Friday, February 7, 2014

Ab initio legal meaning and definition

Ab initio

Ab initio is Latin for from the start.

1 comment:

  1. In law, void means of no legal effect. An action, document or transaction which is void is of no legal effect whatsoever: an absolute nullity - the law treats it as if it had never existed or happened.

    The term "void ab initio", which means "to be treated as invalid from the outset", comes from adding the Latin phrase "ab initio" as a qualifier. For example, in many jurisdictions where a person signs a contract under duress, that contract is treated as being "void ab initio".

    A proposition in law that a court's jurisdiction, a certain document which purports to affect legal rights, or an act which purports to affect legal rights, is or was null and void from the start, from its beginning, because of some vitiating element.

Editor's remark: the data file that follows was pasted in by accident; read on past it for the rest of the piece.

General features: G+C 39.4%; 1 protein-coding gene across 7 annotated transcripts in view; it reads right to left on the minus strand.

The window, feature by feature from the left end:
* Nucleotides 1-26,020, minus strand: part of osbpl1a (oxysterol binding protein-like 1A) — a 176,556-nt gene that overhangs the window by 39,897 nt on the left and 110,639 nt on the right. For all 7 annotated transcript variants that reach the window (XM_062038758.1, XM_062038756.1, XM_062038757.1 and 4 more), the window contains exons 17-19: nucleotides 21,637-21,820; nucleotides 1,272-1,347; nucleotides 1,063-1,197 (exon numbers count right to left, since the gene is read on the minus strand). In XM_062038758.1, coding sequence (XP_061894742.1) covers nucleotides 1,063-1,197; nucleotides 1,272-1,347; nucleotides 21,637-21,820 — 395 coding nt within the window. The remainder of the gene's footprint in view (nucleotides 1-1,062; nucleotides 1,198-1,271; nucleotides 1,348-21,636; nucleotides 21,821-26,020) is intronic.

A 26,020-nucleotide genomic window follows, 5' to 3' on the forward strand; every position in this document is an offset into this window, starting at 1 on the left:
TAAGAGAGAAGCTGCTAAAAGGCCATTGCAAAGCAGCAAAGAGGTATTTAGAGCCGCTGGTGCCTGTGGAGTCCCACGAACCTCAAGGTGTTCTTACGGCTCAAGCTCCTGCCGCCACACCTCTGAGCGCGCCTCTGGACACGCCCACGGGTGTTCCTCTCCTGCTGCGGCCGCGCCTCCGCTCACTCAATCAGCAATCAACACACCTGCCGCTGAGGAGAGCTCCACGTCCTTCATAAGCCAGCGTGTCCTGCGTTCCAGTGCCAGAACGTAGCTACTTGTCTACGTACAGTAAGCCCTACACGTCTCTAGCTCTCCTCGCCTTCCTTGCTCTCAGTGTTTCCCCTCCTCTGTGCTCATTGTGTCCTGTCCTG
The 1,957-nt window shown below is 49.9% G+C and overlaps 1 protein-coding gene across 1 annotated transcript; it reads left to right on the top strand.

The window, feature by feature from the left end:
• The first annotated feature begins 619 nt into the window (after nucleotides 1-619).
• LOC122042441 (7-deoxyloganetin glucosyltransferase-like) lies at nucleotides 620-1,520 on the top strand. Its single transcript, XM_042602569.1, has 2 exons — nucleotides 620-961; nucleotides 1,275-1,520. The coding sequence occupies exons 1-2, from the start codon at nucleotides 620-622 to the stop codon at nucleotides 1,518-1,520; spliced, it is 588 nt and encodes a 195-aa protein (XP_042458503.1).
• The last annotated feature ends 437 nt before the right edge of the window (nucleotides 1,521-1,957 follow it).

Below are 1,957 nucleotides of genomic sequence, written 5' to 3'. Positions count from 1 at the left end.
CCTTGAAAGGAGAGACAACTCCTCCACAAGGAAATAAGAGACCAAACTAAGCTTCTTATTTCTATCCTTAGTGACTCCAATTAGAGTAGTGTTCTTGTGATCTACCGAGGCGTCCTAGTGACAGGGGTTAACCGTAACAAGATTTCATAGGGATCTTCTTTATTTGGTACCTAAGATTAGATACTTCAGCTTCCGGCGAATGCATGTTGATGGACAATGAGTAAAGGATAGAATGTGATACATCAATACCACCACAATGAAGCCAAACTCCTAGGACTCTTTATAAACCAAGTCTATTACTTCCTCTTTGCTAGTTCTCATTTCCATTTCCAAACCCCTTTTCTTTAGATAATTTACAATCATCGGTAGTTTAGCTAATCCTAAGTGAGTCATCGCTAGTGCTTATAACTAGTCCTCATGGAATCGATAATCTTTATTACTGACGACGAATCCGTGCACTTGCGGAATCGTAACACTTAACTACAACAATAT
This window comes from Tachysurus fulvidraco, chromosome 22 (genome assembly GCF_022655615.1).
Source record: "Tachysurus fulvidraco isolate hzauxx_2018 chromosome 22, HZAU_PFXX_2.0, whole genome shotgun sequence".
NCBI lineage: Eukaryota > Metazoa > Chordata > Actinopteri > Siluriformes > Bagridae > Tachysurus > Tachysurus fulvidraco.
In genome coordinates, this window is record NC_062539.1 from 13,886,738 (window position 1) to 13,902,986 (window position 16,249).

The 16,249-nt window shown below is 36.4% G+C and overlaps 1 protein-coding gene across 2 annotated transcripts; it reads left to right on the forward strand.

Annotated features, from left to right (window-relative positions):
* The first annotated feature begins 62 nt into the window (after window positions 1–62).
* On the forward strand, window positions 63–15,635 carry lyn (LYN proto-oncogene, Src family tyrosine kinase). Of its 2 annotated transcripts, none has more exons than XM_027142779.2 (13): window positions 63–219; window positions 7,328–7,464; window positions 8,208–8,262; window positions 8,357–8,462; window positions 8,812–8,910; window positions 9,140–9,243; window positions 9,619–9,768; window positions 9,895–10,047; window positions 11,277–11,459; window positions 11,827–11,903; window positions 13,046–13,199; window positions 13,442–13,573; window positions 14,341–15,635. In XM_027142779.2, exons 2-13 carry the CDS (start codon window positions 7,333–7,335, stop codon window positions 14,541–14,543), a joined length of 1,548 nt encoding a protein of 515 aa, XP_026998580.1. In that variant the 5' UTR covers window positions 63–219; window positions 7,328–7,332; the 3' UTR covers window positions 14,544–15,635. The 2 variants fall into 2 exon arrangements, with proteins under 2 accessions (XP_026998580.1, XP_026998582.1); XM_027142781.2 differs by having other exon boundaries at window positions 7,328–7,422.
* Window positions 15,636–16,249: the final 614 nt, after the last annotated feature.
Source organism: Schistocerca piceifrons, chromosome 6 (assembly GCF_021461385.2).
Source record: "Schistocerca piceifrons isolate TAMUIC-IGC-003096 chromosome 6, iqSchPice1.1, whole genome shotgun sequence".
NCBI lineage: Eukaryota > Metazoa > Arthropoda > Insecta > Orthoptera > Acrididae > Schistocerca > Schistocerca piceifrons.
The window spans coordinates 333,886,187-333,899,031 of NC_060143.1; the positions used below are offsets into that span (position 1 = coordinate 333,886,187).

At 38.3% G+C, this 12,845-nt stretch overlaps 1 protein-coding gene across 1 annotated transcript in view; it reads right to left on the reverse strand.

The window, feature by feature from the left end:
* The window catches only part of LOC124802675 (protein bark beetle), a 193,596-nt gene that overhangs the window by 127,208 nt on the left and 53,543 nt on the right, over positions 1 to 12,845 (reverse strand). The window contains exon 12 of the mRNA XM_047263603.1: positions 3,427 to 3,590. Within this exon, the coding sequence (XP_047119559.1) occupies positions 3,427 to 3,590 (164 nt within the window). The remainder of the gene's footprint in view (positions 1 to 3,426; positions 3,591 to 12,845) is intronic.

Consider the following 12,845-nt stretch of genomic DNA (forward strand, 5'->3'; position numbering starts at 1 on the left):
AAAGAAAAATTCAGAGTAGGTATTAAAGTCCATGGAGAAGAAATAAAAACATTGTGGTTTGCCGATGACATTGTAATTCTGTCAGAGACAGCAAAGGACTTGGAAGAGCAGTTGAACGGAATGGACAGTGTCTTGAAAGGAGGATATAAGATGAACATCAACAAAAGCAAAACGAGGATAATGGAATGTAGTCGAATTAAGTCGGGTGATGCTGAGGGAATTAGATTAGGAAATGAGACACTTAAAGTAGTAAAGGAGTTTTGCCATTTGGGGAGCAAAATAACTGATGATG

Typically, documents or acts which are void ab initio cannot be fixed and where a jurisdiction, a document or an act is so declared at law to be void ab initio, the parties are returned to their respective positions at the beginning of the event.

    "Void ab initio" is often contrasted with "voidable", such documents which become void only as of the date of the judicial declaration to this effect and not, as with void ab initio, as if they never existed.

    An insurer facing a claim from an insured who had deceived the insurer on a material fact, would claim that the insurance contract was void ab initio; that it was null and void from the beginning and that since there was no legally enforceable contract, the insurer ought not to have to pay.


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